A BAN on caged hens and new limits to poultry transport times will be considered under legislation that is set to be proposed in mid-May.

The government has launched its post-Brexit action plan for animal welfare that could see sweeping reforms to poultry farming brought in this year.

See also: 5 ways to protect poultry sheds from rodents

Animals will be recognised as sentient beings in new laws to be introduced in May.

The government has also said it will consider subsidy payments for poultry kept in systems considered to be higher welfare under the new regime.

In a significant announcement of its post-Brexit ambitions, Defra said it would ban the export of live animals for fattening or slaughter.

Transport and colony cages

It also said it would consider legislation surrounding welfare in transport and the future of hens kept in colony cages.

The NFU has expressed concern over imports of produce reared to a lower standard and suggested the pig and poultry sectors had been ‘singled out’.

Its president Minette Batters said: “I have serious concerns about the government’s intention to raise the bar at home, without any certainty that the same standards will be applied to imports.


“There are still many practices allowed in countries we are currently negotiating with that are banned here, on welfare grounds.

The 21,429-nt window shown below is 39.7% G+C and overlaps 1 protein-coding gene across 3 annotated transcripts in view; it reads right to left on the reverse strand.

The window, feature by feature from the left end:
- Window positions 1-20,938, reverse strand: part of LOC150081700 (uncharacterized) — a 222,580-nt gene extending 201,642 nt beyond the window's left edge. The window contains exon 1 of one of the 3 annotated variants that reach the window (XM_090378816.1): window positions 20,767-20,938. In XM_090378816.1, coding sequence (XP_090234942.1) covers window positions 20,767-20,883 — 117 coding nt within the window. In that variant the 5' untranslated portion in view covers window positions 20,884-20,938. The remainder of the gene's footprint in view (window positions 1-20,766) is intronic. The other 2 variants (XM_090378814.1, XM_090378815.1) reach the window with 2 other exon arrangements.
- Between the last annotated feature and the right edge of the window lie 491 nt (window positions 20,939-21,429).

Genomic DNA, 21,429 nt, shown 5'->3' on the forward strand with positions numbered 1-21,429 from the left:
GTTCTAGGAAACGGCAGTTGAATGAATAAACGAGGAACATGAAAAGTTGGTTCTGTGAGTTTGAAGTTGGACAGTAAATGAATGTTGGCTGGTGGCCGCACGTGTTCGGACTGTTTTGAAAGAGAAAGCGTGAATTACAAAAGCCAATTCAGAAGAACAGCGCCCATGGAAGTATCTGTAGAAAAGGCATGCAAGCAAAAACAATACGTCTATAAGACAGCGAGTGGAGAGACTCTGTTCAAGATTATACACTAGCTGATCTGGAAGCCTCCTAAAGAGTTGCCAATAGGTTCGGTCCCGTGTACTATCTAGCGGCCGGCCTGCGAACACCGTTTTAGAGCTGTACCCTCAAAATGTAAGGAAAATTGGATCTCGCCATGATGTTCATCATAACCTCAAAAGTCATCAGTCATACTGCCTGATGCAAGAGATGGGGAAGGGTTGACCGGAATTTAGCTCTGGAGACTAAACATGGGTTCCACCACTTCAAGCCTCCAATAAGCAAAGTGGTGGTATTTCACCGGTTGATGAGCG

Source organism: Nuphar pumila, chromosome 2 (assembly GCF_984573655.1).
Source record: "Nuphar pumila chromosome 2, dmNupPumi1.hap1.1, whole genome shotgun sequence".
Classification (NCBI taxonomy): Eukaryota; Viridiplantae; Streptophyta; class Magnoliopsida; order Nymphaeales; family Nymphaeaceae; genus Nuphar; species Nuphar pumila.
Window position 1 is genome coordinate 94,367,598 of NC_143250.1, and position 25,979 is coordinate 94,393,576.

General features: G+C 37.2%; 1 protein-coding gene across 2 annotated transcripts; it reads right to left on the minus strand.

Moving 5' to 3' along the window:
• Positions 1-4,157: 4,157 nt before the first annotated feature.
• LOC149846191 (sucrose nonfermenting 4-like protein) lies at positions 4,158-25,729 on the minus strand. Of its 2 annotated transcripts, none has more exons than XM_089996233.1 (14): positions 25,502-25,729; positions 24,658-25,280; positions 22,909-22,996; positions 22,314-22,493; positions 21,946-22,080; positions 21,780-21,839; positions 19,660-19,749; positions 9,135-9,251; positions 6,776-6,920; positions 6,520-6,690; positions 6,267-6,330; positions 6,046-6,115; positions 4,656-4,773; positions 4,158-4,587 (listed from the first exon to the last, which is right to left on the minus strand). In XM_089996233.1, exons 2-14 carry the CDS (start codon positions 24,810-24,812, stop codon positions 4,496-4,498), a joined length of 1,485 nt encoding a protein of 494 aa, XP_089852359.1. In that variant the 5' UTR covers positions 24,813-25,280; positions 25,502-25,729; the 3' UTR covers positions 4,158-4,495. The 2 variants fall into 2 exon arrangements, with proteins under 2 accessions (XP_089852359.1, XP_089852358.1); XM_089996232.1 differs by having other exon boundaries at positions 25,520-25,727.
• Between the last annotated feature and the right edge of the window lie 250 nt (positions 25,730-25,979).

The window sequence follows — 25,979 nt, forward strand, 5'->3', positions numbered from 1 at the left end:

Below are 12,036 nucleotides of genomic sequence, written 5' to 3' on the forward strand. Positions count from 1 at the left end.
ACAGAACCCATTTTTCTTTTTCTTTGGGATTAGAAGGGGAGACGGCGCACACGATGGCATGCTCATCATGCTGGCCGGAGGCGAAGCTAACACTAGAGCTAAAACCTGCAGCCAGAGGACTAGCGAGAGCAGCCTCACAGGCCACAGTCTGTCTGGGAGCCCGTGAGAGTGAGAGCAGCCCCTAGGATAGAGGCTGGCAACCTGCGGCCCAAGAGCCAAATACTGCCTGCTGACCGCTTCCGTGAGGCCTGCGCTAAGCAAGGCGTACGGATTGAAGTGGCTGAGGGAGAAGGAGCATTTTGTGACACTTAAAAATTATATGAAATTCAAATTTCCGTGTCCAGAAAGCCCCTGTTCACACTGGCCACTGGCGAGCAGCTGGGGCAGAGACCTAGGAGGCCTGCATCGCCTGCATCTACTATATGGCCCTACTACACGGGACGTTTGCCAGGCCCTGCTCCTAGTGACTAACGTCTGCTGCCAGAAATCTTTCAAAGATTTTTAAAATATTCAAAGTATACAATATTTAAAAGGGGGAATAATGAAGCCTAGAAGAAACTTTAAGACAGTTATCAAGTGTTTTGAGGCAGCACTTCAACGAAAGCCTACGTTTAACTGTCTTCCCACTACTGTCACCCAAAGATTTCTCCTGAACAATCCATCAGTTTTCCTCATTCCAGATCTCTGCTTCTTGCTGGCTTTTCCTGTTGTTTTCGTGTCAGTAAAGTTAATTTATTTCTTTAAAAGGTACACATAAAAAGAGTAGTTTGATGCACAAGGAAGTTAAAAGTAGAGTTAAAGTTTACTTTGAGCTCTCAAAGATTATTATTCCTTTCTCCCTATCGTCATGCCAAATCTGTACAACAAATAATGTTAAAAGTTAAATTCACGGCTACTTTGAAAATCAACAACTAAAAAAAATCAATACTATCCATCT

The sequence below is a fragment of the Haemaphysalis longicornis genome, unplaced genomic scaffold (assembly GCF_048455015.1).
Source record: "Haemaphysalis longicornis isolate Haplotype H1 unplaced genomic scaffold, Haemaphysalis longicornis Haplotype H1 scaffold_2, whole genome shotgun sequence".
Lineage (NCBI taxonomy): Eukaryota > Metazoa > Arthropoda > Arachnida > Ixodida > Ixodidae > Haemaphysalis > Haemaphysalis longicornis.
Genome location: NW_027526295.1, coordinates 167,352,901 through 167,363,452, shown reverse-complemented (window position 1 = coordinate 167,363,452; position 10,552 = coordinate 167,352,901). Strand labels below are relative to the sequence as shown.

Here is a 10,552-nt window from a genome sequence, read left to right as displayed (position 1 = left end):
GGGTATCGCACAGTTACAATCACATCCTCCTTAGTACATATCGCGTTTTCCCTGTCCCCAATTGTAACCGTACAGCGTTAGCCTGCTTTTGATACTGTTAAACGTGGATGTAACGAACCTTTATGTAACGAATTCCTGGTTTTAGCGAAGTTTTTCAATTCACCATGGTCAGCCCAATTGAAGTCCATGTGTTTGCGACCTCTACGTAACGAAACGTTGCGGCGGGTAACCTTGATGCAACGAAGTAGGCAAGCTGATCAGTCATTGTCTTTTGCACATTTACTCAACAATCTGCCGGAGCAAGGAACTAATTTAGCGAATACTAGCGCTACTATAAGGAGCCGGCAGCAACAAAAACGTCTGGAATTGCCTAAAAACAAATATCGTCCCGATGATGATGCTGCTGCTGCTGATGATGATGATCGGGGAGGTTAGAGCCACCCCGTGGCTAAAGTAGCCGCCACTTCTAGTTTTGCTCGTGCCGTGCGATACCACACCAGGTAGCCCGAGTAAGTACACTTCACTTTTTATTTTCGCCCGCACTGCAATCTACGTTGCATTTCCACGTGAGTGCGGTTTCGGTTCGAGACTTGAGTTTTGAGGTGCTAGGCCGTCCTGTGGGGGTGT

“For example, it is not uncommon to see journey times for live animals in Australia exceed 24 hours without access to feed or water.

“In comparison, the government has recently consulted on reducing domestic journey times in the UK to eight hours.

Poultry and pigs

“It’s also important to recognise that two sectors the government has singled out, poultry and pigs, have some of the highest engagement levels in farm assurances schemes, meaning they are managed and audited against robust animal welfare standards.

“If the government is to raise the welfare bar here, it must do so for food imports.

“It would simply be hypocritical to do otherwise.


“We cannot have a situation where British farmers adhere to some of the highest standards in the world, only to be undercut by imports that barely meet the lowest rung on the ladder,” she said.

Announcing the plan, Defra secretary George Eustice said: “We are a nation of animal lovers and were the first country in the world to pass animal welfare laws.

“As an independent nation, we are now able to go further than ever to build on our excellent track record.”